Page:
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100 Cupboards by N.D. Wilson
1 2 3 A Child's First Counting Book by Alison Jay
The Book Thief by Markus Zusak
Book of a Thousand Days (audio) by Shannon Hale
The Case of the Left-Handed Lady by Nancy Springer
Cats' Night Out by Caroline Stutson
Copper by Kazu Kibuishi
Curious Georges Learns to Count 1 to 100 by H.A. Rey
The Daily Comet by Frank Asch
Dandelion Fire by N.D. Wilson
Fablehaven by Brandon Mull
Farm by Elisha Cooper
Fly Free by Roseanne Thong
Goddess Interrupted by Aimée Carter
Hard Hat Area by Susan L. Roth
Hot X by Danica McKellar
Job Site by Nathan Clement
Mr. Maxwell's Mouse by Frank Asch
The Naked Mole-Rat Letters by Mary Amato
Ouran High School Host Club by Bisco Hatori
Pirate King by Laurie R. King
The Precedent by Sean McMullan
San Leandro by Cynthia Vrilakas Simons
The Secret Shortcut by Mark Teague
Venues by Richard Bowes
Violet the Pilot by Steve Breen
The Wailing Wind (audio) by Tony Hillerman
With Hearts Courageous by Jon Steven Nappa
xxxHolic 08 by CLAMP
Zero by Kathryn Otoshi

What Am I Reading
April 02, 2012
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Rating System

5 stars: Completely enjoyable or compelling
4 stars: Good but flawed
3 stars: Average
2 stars: OK
1 star: Did not finish

Reading Challenges

My Kind of Mystery Reading Challenge 2017 February - January 2017-8



Comments for The Wailing Wind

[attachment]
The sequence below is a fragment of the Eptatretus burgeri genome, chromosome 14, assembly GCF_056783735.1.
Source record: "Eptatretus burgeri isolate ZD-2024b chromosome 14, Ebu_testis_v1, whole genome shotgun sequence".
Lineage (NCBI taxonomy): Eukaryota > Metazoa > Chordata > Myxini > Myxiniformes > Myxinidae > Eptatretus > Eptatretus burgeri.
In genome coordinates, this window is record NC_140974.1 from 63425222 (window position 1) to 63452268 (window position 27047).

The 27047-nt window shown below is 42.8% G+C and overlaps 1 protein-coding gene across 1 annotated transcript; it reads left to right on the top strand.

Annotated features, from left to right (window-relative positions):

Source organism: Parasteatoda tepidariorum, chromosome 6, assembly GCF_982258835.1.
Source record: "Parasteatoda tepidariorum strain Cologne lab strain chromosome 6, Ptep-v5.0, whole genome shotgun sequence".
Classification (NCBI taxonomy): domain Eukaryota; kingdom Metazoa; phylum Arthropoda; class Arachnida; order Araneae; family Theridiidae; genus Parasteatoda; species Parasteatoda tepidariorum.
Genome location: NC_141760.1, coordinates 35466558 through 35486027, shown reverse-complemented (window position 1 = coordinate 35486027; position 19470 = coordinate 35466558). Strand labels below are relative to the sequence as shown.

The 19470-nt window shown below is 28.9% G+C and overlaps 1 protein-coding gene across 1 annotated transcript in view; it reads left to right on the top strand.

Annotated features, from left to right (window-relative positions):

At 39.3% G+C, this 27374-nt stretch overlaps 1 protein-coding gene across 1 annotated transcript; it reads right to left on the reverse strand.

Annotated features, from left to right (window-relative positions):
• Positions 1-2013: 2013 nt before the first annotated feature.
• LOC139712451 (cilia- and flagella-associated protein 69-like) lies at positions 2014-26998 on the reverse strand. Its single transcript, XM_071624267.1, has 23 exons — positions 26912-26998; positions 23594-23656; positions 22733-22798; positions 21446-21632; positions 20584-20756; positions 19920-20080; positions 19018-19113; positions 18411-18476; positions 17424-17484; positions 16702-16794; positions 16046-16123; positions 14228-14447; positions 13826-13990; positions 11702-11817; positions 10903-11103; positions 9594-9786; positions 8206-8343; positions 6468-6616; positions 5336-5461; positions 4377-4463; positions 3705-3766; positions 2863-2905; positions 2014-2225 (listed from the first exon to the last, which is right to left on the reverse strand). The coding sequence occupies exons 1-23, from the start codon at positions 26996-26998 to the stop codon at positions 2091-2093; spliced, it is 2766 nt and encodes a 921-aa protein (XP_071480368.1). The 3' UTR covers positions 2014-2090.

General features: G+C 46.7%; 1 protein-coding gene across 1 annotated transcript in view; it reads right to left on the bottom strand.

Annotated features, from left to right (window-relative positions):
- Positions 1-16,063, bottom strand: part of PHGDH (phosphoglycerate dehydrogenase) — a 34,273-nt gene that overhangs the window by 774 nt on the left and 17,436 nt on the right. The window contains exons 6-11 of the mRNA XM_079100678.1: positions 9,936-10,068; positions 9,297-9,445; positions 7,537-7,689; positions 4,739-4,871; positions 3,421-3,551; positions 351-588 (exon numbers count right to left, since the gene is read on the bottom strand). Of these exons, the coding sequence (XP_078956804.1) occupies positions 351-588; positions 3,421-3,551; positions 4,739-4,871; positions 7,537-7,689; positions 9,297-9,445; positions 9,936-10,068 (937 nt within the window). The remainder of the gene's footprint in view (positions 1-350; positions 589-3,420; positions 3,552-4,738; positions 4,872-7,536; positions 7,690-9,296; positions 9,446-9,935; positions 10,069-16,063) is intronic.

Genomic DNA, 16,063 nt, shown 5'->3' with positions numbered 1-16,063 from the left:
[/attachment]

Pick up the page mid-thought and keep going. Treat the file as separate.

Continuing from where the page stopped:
The Wailing Wind: 04/06/12

 cover art (Link goes to Powells)The Wailing Wind by Tony Hillerman is the fifteenth mystery featuring Joe Leaphorn. Joe is now retired but it doesn't stop him from consulting in his own way when trouble arises.

A call comes in about an abandoned truck inside the bounds of the Navajo Nation. Officer Bernadette Manuelito is the one sent to the scene. She finds a man dead inside the car and has to confront her traditional beliefs that go counter to her duties as a police officer.

The present day murder brings up questions about an older murder, one that happened long enough ago for the convicted to have done his time and be out. He, though, hires Joe Leaphorn to find is wife who went missing before the murder. Everyone assumes he had killed her too but he insists she left him.

It's a pretty standard who-done-it mystery on plot alone. What draws me in is the setting, the Navajo Nation, and the way Hillerman wraps together the different, and oft-times competing, cultural values of the area, to build characters who are interesting and conflicted.

Normally the mysteries are set in the New Mexico piece of Navajo Nation (Dinéhtah), an entity that spreads into Arizona, and slightly into Utah and Colorado. Something covering that much land is bound to have some regional differences but this is the first time I can recall one of Hillerman's books introducing differences in language and traditions between the Western (Arizona) and Eastern (New Mexico) Dinéh.

Five stars.

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